We informed you about the state of the oil industry in Venezuela in an earlier article. In addition to older equipment and lack of investment, the entire industry is also severely affected by US sanctions.
While 10 years ago Venezuela was producing 2.9 million barrels of oil per day, this year it is only 679,000 barrels per day.
There is now a slight easing of sanctions, which could benefit both Venezuela and the individual companies operating there. One of them is Chevron, which had to stop its mining activities almost three years ago because of the sanctions.
The sanctions were eased after Venezuelan officials agreed to the resumption of political talks between President Nicolas Maduro and his opposition. Indeed, Venezuela’s return to negotiations was a key condition for easing the restrictions on oil production in that country.
Previous talks between Maduro and the opposition failed and negotiations broke down last October. Now, however, Venezuelan officials also realize that they have to do something about the situation, as they face stiff competition from Russian and Iranian oil in their main export market, Asia.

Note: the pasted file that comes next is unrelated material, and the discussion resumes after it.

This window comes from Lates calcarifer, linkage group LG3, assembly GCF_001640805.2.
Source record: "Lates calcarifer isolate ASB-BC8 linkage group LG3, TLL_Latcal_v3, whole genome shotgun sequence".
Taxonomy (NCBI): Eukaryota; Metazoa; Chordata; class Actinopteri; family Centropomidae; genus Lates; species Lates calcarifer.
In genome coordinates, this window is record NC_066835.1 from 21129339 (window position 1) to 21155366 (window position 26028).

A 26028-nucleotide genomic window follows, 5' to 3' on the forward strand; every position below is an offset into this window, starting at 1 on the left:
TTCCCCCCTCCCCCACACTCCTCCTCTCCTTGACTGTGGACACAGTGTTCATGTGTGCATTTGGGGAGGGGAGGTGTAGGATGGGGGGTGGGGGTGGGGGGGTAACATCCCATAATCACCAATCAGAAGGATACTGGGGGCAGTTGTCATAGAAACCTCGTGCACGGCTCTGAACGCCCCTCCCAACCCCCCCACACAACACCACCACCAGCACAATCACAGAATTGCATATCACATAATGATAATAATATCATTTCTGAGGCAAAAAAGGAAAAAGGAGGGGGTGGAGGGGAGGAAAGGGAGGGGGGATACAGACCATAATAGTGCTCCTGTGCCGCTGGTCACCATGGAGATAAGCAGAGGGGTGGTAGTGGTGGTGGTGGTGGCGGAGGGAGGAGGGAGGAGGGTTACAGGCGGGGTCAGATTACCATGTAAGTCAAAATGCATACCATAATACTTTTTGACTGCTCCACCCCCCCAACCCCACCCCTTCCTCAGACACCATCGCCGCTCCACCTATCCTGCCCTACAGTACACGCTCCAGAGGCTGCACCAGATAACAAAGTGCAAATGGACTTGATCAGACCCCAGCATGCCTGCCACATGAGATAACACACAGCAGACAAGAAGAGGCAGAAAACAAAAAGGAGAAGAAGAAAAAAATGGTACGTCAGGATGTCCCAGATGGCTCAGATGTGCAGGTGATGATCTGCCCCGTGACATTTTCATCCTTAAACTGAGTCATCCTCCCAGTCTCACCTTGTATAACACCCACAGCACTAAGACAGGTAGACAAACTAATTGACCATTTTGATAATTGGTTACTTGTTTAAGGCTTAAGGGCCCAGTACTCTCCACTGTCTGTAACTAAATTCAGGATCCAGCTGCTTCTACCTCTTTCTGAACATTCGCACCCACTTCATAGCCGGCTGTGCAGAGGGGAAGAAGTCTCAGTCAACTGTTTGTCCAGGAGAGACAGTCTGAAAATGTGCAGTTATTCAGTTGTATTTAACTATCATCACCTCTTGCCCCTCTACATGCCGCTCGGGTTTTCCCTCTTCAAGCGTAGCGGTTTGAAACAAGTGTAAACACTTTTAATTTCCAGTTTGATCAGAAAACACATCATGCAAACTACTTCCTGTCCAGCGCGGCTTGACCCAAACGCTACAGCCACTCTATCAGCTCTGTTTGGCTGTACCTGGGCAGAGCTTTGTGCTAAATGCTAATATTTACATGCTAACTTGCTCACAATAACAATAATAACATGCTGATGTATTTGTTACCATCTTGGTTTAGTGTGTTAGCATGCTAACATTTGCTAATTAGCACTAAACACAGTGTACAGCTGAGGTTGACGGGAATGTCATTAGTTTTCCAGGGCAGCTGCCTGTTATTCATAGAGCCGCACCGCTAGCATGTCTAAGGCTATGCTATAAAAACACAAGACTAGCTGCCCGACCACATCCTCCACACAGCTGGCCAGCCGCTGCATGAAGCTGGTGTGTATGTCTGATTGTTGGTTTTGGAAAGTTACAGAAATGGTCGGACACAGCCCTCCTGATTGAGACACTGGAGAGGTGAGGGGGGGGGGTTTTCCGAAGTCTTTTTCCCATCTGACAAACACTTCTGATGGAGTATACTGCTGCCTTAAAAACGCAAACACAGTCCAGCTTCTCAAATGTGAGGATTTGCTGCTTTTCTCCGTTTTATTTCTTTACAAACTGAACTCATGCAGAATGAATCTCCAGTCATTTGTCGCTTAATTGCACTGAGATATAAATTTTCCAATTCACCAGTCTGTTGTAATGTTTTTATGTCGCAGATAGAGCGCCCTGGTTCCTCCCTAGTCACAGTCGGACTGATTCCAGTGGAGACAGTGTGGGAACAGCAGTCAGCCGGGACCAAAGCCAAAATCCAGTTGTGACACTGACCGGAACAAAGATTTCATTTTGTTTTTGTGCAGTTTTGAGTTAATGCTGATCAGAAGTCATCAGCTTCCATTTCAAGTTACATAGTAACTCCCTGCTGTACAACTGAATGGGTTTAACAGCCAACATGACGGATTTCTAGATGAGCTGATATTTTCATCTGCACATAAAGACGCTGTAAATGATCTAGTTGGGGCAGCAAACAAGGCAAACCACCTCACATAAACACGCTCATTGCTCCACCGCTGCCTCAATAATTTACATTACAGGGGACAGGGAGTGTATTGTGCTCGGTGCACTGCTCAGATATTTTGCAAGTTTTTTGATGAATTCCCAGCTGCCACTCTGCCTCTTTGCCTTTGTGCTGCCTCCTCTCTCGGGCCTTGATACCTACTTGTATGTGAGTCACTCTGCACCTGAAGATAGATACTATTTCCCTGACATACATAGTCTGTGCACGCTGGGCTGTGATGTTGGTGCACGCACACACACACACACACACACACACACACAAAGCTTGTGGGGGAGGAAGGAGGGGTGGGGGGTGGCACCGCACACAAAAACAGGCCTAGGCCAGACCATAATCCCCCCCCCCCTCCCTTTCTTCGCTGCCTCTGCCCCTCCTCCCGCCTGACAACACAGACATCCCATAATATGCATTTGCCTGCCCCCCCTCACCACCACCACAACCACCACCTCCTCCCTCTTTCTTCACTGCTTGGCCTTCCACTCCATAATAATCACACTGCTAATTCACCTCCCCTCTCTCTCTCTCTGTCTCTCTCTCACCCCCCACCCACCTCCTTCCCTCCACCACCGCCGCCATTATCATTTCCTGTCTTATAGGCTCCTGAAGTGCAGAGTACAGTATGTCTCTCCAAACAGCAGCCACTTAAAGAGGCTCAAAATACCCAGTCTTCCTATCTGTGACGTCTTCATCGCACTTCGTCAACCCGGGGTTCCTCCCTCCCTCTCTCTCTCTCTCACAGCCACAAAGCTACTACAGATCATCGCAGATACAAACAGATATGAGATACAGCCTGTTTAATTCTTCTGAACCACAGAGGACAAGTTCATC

We recommend reading our earlier articles on Iran’s increasing oil exports and the new US sanctions on Iran oil on this topic.
Chevron Corp. received permission to drill again
The Biden administration has now granted Chevron Corp. permission to resume oil production in Venezuela. This production license is valid for 6 months and although the company is not allowed to drill any new wells, it will be able to perform maintenance and exploit older oil fields.
Chevron can also resume its oil exports at the same time, which will primarily go back to the US.
Will this help to alleviate the current energy crisis?
While this news is positive for the oil and petroleum products market, it is most likely not going to help solve the current energy crisis. After all, Chevron has not historically produced huge volumes of oil in Venezuela.
Moreover, all the maintenance and restoration of the fields take a long time, so the promised six months will not be decisive. But it is a good start to further sanctions relief and bigger talks on the Venezuelan side. So we will see how the situation continues to develop and whether there will then be an extension of the license and an improvement in the whole situation.
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It is, of course, good news for Chevron. At the same time, it is also good for shareholders, because it will give the company a little bit more diversification in terms of production again.
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